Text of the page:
Mythology around water is rampant. Taking to extreme is the basis for quack cures. Or $1 per pint bottled fresh water (with a hint of fruit*).

*This fruit essences seems to be an acceptable contaminate to add to water to make it taste better.
 
A general observation, IBC tanks are not rated for UV and will eventually degrade in the sun (get brittle). Its best to shade them from direct sunshine.
 
Well water in southern Iowa is all contaminated unless you go really deep ( I think 1000ft+) so they actually ran water lines out to even fairly rural areas. Farmers there use lot of chemicals and is common for people to dump all their garbage in waterways/ditches and burn it.
Not the reason.

High in nitrates, most of it naturally occurring. High nitrates cause many health problems and blue baby syndrome which is fatal.
 
Don't believe everything you read on the internet.

Take Minnesota water for example, many streams and lakes are contaminated with e coli, mining run off (nice red water scum) and a host of other pathogens. The e coli gets so bad there are advisories about swimming in a lake experiencing the red tide.

Many towns and cities will pump water out of sewer mains into the lakes to prevent household flooding during heavy rains. And they wonder why the lake has high e coli. There are certain lakes I refuse to fish simply due to the history of the red tide.

Iowa has some of that too, don't get me wrong.
 
Hi all. Consider that it is really tough to keep drinkable water in any of these containers. The tank itself is not usually under pressure, and out of the elements like a residential well pressure tank. The pressurized side is only after the pump in this case. I use a tote like those at an off-grid cabin myself, for shower, toilets, etc. but not for drinking. Very easy for things to grow in the tanks.

Not trying to be one of those negative on ideas people, but just throwing it out there.
You don’t have a reservoir for your well? We have 2-2000 gallon tanks. I would say the premise between them and IBC totes is similar.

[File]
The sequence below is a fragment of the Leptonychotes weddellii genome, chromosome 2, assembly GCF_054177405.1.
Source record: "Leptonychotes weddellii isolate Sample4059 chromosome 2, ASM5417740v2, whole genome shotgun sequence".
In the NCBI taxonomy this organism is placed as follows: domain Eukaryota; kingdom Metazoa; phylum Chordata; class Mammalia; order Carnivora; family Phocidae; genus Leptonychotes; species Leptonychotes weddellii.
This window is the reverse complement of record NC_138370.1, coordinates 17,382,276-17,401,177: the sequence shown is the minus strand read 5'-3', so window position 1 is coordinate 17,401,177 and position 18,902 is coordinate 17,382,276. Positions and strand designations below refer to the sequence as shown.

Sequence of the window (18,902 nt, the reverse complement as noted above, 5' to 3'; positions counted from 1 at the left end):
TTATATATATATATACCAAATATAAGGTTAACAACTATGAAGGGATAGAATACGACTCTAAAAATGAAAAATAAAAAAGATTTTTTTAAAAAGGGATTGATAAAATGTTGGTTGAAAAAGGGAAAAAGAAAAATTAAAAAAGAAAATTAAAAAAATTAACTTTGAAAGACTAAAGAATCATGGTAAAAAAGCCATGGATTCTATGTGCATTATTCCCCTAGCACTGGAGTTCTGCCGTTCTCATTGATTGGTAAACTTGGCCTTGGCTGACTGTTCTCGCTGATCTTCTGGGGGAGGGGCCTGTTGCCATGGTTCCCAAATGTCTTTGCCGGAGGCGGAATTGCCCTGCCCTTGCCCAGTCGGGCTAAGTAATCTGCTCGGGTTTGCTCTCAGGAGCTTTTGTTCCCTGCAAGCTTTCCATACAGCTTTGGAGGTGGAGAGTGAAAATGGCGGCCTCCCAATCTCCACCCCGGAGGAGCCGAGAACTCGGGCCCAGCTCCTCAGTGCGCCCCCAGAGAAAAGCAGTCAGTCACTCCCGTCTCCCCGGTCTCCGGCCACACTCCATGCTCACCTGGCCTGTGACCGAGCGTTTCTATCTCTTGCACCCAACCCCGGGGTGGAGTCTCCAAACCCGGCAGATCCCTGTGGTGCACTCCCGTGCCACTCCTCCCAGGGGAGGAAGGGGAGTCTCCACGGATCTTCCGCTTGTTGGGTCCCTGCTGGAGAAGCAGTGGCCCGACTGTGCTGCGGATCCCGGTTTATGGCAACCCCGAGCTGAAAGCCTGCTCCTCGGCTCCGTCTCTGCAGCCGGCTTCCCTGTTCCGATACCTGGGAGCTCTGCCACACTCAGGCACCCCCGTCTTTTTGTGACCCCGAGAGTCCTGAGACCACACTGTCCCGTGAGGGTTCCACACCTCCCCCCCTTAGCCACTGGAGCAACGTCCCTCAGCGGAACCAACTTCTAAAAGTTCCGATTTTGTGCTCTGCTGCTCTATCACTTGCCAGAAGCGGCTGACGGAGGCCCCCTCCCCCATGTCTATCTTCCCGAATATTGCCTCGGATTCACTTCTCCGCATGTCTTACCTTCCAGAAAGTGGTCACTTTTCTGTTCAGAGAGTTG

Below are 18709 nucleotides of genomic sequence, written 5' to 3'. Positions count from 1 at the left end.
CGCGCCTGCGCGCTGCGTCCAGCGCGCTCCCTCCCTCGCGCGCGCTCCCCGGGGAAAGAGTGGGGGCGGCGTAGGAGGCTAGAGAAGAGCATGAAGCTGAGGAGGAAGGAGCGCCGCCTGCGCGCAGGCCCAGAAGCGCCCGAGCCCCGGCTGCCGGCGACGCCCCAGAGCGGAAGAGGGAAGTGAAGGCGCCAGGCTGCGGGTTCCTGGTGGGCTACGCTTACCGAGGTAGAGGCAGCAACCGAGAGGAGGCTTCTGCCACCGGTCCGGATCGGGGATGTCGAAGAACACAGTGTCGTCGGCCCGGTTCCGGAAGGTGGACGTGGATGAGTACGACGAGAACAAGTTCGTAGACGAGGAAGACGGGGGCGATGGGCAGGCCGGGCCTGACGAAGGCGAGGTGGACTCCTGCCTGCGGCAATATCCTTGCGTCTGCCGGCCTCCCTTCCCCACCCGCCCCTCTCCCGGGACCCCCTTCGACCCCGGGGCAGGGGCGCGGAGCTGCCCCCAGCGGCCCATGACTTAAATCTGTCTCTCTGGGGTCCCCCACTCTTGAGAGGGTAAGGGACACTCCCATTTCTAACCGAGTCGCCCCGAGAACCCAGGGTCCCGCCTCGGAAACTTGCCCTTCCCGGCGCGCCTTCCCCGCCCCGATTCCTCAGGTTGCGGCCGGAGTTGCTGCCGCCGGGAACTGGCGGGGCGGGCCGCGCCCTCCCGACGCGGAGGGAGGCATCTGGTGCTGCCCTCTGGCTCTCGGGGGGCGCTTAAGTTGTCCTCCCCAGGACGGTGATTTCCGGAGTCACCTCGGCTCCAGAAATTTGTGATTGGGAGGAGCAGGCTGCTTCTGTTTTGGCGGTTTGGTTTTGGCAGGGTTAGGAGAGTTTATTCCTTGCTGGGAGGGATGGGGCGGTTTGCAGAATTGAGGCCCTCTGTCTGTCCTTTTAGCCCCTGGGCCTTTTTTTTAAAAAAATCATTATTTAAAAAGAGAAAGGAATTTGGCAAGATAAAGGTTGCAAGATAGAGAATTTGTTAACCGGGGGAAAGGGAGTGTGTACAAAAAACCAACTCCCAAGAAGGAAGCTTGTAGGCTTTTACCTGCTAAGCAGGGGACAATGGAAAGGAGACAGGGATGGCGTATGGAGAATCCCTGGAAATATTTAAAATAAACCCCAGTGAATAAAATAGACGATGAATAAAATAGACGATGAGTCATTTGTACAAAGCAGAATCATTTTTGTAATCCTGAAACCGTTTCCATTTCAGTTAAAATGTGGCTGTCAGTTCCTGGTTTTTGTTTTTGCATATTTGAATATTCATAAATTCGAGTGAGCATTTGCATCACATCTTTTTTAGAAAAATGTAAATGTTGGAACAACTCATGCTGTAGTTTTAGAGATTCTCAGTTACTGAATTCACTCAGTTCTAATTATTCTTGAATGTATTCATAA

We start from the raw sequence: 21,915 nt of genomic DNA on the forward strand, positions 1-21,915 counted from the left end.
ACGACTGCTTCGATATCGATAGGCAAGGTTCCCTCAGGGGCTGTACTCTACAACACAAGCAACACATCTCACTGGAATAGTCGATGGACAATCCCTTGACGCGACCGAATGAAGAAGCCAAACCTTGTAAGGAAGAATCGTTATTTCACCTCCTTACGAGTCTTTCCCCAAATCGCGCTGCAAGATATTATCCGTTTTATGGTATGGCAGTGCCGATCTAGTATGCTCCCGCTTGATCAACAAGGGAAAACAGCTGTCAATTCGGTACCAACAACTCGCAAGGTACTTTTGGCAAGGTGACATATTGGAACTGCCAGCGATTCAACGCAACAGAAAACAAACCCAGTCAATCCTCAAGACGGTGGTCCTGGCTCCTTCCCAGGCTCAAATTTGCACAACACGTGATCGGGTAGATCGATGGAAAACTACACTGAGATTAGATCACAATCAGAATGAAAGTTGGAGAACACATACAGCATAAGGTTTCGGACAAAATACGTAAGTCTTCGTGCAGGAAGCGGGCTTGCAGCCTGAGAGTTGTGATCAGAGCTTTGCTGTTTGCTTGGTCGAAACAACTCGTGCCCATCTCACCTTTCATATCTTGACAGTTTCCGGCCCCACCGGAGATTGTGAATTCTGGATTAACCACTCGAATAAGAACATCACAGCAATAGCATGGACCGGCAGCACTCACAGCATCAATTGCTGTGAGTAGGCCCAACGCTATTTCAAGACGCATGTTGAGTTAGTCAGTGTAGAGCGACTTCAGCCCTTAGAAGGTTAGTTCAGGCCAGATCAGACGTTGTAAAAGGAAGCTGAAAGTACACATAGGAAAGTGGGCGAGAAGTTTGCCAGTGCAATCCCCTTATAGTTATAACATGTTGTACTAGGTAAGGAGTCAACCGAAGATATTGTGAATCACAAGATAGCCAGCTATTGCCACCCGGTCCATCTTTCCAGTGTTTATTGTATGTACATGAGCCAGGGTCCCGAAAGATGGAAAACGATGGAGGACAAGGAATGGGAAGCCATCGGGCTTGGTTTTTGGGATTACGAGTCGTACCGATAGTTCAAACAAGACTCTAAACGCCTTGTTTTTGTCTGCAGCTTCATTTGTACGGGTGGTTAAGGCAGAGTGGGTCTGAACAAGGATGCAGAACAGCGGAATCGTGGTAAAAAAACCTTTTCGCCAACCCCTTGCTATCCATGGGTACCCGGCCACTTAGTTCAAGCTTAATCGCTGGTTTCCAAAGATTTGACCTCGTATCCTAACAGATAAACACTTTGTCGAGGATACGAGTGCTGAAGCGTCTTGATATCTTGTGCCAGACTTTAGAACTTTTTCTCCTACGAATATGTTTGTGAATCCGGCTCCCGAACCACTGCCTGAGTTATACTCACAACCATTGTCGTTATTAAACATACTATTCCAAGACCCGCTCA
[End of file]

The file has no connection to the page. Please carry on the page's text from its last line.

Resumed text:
one should properly disinfect their well water regardless of storage type
 
  • Like
Reactions: JRH
Not the reason.

High in nitrates, most of it naturally occurring. High nitrates cause many health problems and blue baby syndrome which is fatal.
Between 2002 and 2017, unsafe levels of nitrate, coliform bacteria and fecal coliform bacteria were found in thousands of wells across Iowa. Farms are among the main source of the contamination, especially in rural areas of the state.

FYI, I lived in southern Iowa for many years so I'm not just spouting ;)
 
You don’t have a reservoir for your well? We have 2-2000 gallon tanks. I would say the premise between them and IBC totes is similar.
one should properly disinfect their well water regardless of storage type
Hi Goose, The off grid setup doesn't have a well yet, we truck water in, then transfer it to the cabin tote.

Rhino, I believe one of the problems with farm runoff lately is that everyone is obsessed with drain tile. That can essentially mainline nitrates and such right into lowlands and waterways without the chance to run through much of a natural scrubbing. Just my take. I'm no greenie (says the guy on the solar forum) but anything that contaminates groundwater should be taken more seriously, including practices in fracking, etc.

I know this convo is somewhat of a bash on well water, but some of the best water in the world is from wells. Municipal and home.